Volume 86, Issue 2 e22188
RESEARCH ARTICLE

Cattle grazing in CRP grasslands during the nesting season: effects on avian abundance and diversity

Benjamin S. Wilson

Benjamin S. Wilson

Department of Biological Sciences, Emporia State University, 1 Kellogg Circle, Emporia, KS, 66801 USA

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William E. Jensen

Corresponding Author

William E. Jensen

Department of Biological Sciences, Emporia State University, 1 Kellogg Circle, Emporia, KS, 66801 USA

Correspondence: William E. Jensen, Emporia State University, 1 Kellogg Circle, Emporia, KS 66801, USA.

Email: [email protected]

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Gregory R. Houseman

Gregory R. Houseman

Department of Biological Sciences, Wichita State University, 1845 Fairmount Street, Wichita, KS, 67260 USA

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Mary Liz Jameson

Mary Liz Jameson

Department of Biological Sciences, Wichita State University, 1845 Fairmount Street, Wichita, KS, 67260 USA

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Molly M. Reichenborn

Molly M. Reichenborn

Department of Biological Sciences, Wichita State University, 1845 Fairmount Street, Wichita, KS, 67260 USA

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D. Fraser Watson

D. Fraser Watson

Department of Biological Sciences, Wichita State University, 1845 Fairmount Street, Wichita, KS, 67260 USA

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Alex R. Morphew

Alex R. Morphew

Department of Biological Sciences, Wichita State University, 1845 Fairmount Street, Wichita, KS, 67260 USA

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Esben L. Kjaer

Esben L. Kjaer

Department of Biological Sciences, Wichita State University, 1845 Fairmount Street, Wichita, KS, 67260 USA

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First published: 19 January 2022
Citations: 3

Abstract

The Conservation Reserve Program (CRP) is a primary tool for restoring grassland in the United States, in part as wildlife habitat, which has benefited declining grassland bird populations. Among potential mid-contract management practices used to maintain early-successional CRP grasslands, cattle grazing had been prohibited and is currently disincentivized during the primary nesting season for birds (much of the growing season), despite the important role that large herbivores historically played in structuring grassland ecosystems. Conservative grazing of CRP grasslands could increase spatial heterogeneity in vegetation structure and plant diversity, potentially supporting higher densities of some grassland bird species and higher bird diversity. Our objective was to determine the effect of experimental cattle grazing on species-specific relative abundance and occupancy, species diversity, and community dissimilarity of grassland birds on CRP grasslands across the longitudinal extent of Kansas, USA (a 63.5-cm precipitation gradient) during the 2017–2019 avian breeding seasons. Fifty-three of 108 fields were grazed by cattle during the growing seasons of 2017 and 2018 and all fields were rested from grazing in 2019. For all analyses, we examined separate model sets for semiarid western versus more mesic eastern Kansas. Using data from line transect surveys, we modeled relative abundances of 5 songbird species: grasshopper sparrow (Ammodramus savannarum), dickcissel (Spiza americana), eastern meadowlark (Sturnella magna), western meadowlark (Sturnella neglecta), and brown-headed cowbird (Molothrus ater). Grazing had delayed yet positive effects on abundances of grasshopper sparrow in western Kansas, and eastern meadowlark in eastern Kansas, but negative effects on dickcissel abundance in western Kansas and especially on burned fields in eastern Kansas. Somewhat counterintuitively, brown-headed cowbirds in western Kansas were more abundant on ungrazed versus grazed fields in the years after grazing began. In addition, we modeled multi-season occupancy of 3 gamebird species (ring-necked pheasant [Phasianus colcicus], northern bobwhite [Colinus virginianus], mourning dove [Zenaida macroura]) and Henslow's sparrow (Centronyx henslowii); grazing did not affect occupancy of these species. In eastern Kansas, species diversity was highest in grazed, unburned fields. In western Kansas, bird communities in grazed and ungrazed fields were dissimilar, as determined from multivariate analysis. Though regionally variable, conservative stocking of cattle on CRP grasslands during the nesting season as a mid-contract management tool might increase bird species diversity by restructuring habitat that accommodates a greater variety of species and decreasing abundances of species associated with taller, denser stands of vegetation.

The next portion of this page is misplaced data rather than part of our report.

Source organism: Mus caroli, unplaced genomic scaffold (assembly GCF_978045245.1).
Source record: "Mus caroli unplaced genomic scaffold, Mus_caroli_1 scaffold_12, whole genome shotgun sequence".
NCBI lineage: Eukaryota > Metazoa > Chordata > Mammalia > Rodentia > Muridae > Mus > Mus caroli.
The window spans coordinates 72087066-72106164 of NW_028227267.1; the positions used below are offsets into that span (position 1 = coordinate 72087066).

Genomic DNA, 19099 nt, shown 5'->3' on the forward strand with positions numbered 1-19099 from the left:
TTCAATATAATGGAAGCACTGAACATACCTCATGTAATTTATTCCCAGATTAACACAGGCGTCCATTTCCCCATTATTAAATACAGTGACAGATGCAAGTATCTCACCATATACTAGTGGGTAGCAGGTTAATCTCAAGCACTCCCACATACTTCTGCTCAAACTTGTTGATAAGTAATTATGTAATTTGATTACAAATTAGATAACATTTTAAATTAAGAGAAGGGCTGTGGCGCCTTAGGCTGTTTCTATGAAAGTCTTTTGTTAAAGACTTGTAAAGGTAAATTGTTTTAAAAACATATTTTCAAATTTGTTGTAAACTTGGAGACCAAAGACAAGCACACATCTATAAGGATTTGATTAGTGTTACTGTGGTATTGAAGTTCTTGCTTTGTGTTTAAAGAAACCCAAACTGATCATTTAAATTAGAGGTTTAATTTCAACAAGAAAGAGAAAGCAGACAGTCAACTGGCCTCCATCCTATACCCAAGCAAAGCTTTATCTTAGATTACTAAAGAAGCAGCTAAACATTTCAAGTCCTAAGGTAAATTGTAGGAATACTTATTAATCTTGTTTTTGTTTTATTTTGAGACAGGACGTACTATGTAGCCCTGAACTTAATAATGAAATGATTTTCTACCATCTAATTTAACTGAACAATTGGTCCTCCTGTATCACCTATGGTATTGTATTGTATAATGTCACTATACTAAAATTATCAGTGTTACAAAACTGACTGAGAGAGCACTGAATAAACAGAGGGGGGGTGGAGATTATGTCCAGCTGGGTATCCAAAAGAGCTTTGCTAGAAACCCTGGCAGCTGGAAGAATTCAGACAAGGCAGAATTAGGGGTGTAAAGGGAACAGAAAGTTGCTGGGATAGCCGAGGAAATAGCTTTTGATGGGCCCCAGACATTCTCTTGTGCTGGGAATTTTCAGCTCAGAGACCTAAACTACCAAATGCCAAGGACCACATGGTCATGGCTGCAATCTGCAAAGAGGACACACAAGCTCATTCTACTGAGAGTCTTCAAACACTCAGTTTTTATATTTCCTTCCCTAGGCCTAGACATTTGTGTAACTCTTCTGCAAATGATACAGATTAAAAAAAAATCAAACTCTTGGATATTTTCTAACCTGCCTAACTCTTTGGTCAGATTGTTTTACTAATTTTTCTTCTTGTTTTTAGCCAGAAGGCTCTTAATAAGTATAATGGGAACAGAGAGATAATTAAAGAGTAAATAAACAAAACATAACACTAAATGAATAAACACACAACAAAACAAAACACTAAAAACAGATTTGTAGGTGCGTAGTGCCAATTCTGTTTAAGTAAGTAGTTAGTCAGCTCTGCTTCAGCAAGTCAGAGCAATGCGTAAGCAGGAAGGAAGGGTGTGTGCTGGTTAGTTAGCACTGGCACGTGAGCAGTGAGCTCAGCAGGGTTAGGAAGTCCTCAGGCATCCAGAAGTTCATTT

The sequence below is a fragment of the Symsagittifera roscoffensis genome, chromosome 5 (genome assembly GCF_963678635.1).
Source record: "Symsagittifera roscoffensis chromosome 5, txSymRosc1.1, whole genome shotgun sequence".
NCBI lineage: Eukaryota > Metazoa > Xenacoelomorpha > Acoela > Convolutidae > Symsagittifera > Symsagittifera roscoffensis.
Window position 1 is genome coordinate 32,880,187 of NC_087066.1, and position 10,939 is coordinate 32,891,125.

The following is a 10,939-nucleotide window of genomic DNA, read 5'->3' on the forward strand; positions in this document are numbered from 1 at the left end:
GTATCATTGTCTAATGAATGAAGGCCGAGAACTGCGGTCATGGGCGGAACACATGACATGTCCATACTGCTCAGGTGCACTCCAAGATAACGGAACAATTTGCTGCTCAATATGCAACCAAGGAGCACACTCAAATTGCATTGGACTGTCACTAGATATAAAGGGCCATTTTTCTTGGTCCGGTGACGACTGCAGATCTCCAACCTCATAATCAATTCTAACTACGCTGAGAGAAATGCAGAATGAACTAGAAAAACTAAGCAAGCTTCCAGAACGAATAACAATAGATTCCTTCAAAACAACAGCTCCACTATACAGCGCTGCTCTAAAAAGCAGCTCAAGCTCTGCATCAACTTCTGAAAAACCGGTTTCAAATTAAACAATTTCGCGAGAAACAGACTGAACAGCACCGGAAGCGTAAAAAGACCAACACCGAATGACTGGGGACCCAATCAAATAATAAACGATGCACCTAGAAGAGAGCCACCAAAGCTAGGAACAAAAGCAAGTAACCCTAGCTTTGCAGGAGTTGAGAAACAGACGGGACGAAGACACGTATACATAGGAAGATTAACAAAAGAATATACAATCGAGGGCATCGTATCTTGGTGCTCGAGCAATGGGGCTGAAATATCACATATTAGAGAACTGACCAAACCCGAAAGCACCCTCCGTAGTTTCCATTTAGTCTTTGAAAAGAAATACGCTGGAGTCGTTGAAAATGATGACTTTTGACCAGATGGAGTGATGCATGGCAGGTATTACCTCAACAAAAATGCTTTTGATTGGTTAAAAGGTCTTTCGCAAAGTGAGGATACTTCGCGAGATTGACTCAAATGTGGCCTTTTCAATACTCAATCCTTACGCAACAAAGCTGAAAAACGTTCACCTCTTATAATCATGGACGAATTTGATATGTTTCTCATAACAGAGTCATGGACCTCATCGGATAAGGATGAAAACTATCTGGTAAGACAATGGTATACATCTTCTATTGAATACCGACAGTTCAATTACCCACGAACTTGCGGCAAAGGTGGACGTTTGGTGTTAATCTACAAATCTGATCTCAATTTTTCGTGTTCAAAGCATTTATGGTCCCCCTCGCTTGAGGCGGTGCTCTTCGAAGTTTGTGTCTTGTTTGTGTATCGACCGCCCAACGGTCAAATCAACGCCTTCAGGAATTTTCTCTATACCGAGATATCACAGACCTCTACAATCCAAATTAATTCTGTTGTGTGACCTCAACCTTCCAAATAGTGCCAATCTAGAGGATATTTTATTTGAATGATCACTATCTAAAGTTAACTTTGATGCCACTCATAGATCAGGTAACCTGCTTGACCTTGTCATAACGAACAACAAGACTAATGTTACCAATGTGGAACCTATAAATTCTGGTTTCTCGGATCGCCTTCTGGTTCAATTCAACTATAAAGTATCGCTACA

CONFLICTS OF INTEREST

The authors declare that there are no conflicts of interest.